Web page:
Hamantashen Happiness

With Purim coming up this Saturday, Feb. 23, there is still time to bake hamantashen, the triangle-shaped, filled cookies that are iconic to this holiday.

Haman is the bad guy in the story of Purim (Hamantashen is Yiddish for “Haman’s hats”), and like so many stories in Jewish history, it goes like this: Haman tried to kill the Jews; they found out and foiled his plot. It ended happy, so let’s eat (cookies).

The Word Mavens also happen to be excellent Jewish cooks, and for this Purim post we are going to share with you the super-secret technique to making hamantashen – and making them easily.

Many recipes for hamantashen instruct you to roll out the dough and cut circles with a cookie cutter. Anyone who has ever made sugar cookies/Christmas cookies/Hanukkah cookies knows that this can be challenging. The dough sticks to the counter and the rolling pin. It’s difficult to lift the wiggly shapes of dough onto the cookie sheet. The kids start to complain that baking together isn’t really fun.

We are here to tell you that rolling out the dough is UNNECESSARY. It is much easier to simply make a small ball of dough (meatball sized) and flatten it with the palm of your hand. This gives you the circle shape that is perfect for filling and folding into a triangle.

flatten a small ball of dough to get a circle

flatten a small ball of dough to get a circle

The traditional filling for hamantashen is fruity – apricot or cherry or prune spread (called lekvar). Poppy seed spread (mun, in Yiddish) is also traditional, but no one likes mun.


Our kids like to fill hamantashen with chocolate chips, and a quick look online found advocates for Nutella, lime curd, raisins and nuts, and even guava paste-filled hummies.

place a teaspoon of filling in the center

place a teaspoon of filling in the center

then fold the three edges in and seal to make a triangle

then fold the three edges in and seal to make a triangle

Hamantashen should be the size of a cookie, but what cookie? Some connoisseurs prefer bite-sized hamantashen, so they can eat six. Others like a big one, so they can balance it on top of a cup of coffee and carry it to the other room.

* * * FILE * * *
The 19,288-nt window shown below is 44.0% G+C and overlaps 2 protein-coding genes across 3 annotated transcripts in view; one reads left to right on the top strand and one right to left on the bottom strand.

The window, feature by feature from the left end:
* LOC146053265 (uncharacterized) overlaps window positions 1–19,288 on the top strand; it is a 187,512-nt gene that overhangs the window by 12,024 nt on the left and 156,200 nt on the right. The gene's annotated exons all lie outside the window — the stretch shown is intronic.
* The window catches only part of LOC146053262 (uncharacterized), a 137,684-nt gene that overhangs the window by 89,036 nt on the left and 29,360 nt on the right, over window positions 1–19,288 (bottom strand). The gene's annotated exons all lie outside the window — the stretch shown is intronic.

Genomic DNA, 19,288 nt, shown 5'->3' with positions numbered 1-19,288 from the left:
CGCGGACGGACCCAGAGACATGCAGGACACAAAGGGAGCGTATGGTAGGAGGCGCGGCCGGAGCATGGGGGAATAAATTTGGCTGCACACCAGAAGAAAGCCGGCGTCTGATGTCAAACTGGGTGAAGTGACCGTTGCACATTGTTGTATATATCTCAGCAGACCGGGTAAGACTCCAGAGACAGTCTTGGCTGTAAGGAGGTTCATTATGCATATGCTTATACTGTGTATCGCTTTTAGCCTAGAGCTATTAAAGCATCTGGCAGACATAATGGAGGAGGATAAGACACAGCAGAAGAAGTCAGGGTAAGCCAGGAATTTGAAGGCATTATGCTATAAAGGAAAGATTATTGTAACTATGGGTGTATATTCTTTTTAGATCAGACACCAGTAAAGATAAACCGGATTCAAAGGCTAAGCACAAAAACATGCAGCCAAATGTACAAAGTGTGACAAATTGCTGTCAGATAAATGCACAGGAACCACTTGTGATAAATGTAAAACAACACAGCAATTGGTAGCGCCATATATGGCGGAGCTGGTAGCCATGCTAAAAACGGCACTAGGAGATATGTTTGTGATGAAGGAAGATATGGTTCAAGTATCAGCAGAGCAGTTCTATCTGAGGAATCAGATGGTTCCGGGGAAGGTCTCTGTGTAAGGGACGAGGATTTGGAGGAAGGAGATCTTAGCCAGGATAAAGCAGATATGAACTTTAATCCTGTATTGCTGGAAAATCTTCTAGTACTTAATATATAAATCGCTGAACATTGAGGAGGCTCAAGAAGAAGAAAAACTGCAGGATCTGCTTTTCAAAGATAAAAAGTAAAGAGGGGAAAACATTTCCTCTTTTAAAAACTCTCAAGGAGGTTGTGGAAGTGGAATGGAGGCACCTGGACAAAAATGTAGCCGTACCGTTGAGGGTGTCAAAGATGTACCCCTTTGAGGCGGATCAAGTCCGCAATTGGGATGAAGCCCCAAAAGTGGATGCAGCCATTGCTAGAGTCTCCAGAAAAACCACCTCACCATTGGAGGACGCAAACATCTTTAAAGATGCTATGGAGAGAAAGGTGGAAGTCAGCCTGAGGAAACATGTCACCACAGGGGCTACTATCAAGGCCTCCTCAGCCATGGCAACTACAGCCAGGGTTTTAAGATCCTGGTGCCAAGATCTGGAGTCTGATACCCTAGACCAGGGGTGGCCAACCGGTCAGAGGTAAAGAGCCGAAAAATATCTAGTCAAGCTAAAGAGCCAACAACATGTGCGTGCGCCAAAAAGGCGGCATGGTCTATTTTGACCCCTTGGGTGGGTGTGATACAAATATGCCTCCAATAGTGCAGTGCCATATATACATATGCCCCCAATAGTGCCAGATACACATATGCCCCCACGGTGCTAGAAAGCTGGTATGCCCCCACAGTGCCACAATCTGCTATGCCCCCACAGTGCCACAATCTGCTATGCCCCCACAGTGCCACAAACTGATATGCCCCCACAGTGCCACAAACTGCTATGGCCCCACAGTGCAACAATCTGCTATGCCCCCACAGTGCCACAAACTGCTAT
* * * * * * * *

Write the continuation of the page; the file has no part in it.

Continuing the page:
Whatever size you choose and however you fill them, give our secret hummie-making method a try. And Happy Purim!


Hamantashen Recipe

2/3 cup margarine or Crisco shortening

1/3 cup oil

1 cup sugar

2 eggs

2 teaspoons baking powder

1 tablespoon vanilla

1/2 teaspoon salt

4 cups flour

Filling: Fill with your favorite pie filling, or with chocolate chips. (We like Solo brand cake and pastry filling, which we find in the baking aisle of our supermarket.

Preheat over to 350 degrees. Grease a cookie sheet or line it with parchment paper. Cream the first four ingredients in a bowl. Mix in the baking powder, vanilla and salt. Add the flour to this mix one cup at a time, scraping down the sides of the bowl until it forms dough. If you need to, add a teaspoon or two of milk or orange juice to get the dough to come together.

Use the secret “flatten a ball method” to make dough circles. Fill them and then fold them into triangles and bake until brown on the edges, about 18-22 minutes. They won’t look completely brown, like a traditional cookie, just brown on the bottom and tips of the triangle. They should bake for 18-22 minutes.

Makes 1-1/2 – 2 dozen medium ( bigger than an Oreo, smaller than a catcher’s mitt) size

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4 Responses to Hamantashen Happiness

  1. Thanks, Word Mavens, for spreading the word about the blob-in-hand method. I’m a big fan of it, especially with young children in large groups. Sticky rolling pins and stuck dough can be stumbling blocks to new bakers or tired parents and crabby children. Purim’s supposed to be fun, and so should our cookie-making.

    And weren’t you brave to picture the dreaded mohn in your photos? I love to say it, love to teach about it, but I will not eat it.

    By the way, I will think of you next time I balance a jumbo hamantasch on the top of my tea cup. Happy Purim!


    • Joanna–
      you are too funny! it’s my hubby who likes mun (see below) we make 4 mun hummies just for him.I’m all lekvar. I’m hand-delivering hamantash to my daughter in Boston, away at college..so I will be happy — Happy Purim to you! We must meet one day…


  2. David says:

    I am Nobody. Translation: I adore Mun.. So, apparently, do a lot of the people on the blog referenced below. (PS – Don’t even think about using the recipe that you see there – the Word Mavens’ recipe is MUCH better.)



  3. Lisa says:

    I think I will try this recipe for my honey, Barry Marks…he would be sooo happy…Thank you Word Mavens….Your fan, Liss Marks


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